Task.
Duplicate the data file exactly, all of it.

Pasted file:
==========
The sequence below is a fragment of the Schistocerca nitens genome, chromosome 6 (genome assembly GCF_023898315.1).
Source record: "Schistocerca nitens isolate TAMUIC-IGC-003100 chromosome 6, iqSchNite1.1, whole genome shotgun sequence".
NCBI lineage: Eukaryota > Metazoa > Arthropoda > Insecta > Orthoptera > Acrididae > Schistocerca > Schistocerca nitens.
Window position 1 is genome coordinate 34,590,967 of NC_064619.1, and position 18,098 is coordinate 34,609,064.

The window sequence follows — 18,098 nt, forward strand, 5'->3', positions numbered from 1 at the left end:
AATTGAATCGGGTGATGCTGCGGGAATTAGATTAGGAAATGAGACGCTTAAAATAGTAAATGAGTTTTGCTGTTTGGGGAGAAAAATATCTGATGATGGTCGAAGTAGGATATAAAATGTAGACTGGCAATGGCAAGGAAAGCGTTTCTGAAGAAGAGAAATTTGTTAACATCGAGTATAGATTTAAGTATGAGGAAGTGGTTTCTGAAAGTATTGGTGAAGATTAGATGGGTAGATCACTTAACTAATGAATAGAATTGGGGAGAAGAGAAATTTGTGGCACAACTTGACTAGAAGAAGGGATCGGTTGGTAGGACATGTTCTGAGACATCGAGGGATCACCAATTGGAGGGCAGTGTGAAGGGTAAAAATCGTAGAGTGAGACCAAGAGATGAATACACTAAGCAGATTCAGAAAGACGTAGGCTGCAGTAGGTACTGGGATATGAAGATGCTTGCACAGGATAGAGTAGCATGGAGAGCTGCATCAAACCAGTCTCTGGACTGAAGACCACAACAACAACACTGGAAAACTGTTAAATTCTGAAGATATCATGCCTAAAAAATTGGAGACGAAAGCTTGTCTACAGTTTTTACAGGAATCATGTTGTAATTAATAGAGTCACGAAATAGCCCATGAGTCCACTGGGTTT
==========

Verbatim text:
The sequence below is a fragment of the Schistocerca nitens genome, chromosome 6 (genome assembly GCF_023898315.1).
Source record: "Schistocerca nitens isolate TAMUIC-IGC-003100 chromosome 6, iqSchNite1.1, whole genome shotgun sequence".
NCBI lineage: Eukaryota > Metazoa > Arthropoda > Insecta > Orthoptera > Acrididae > Schistocerca > Schistocerca nitens.
Window position 1 is genome coordinate 34,590,967 of NC_064619.1, and position 18,098 is coordinate 34,609,064.

The window sequence follows — 18,098 nt, forward strand, 5'->3', positions numbered from 1 at the left end:
AATTGAATCGGGTGATGCTGCGGGAATTAGATTAGGAAATGAGACGCTTAAAATAGTAAATGAGTTTTGCTGTTTGGGGAGAAAAATATCTGATGATGGTCGAAGTAGGATATAAAATGTAGACTGGCAATGGCAAGGAAAGCGTTTCTGAAGAAGAGAAATTTGTTAACATCGAGTATAGATTTAAGTATGAGGAAGTGGTTTCTGAAAGTATTGGTGAAGATTAGATGGGTAGATCACTTAACTAATGAATAGAATTGGGGAGAAGAGAAATTTGTGGCACAACTTGACTAGAAGAAGGGATCGGTTGGTAGGACATGTTCTGAGACATCGAGGGATCACCAATTGGAGGGCAGTGTGAAGGGTAAAAATCGTAGAGTGAGACCAAGAGATGAATACACTAAGCAGATTCAGAAAGACGTAGGCTGCAGTAGGTACTGGGATATGAAGATGCTTGCACAGGATAGAGTAGCATGGAGAGCTGCATCAAACCAGTCTCTGGACTGAAGACCACAACAACAACACTGGAAAACTGTTAAATTCTGAAGATATCATGCCTAAAAAATTGGAGACGAAAGCTTGTCTACAGTTTTTACAGGAATCATGTTGTAATTAATAGAGTCACGAAATAGCCCATGAGTCCACTGGGTTT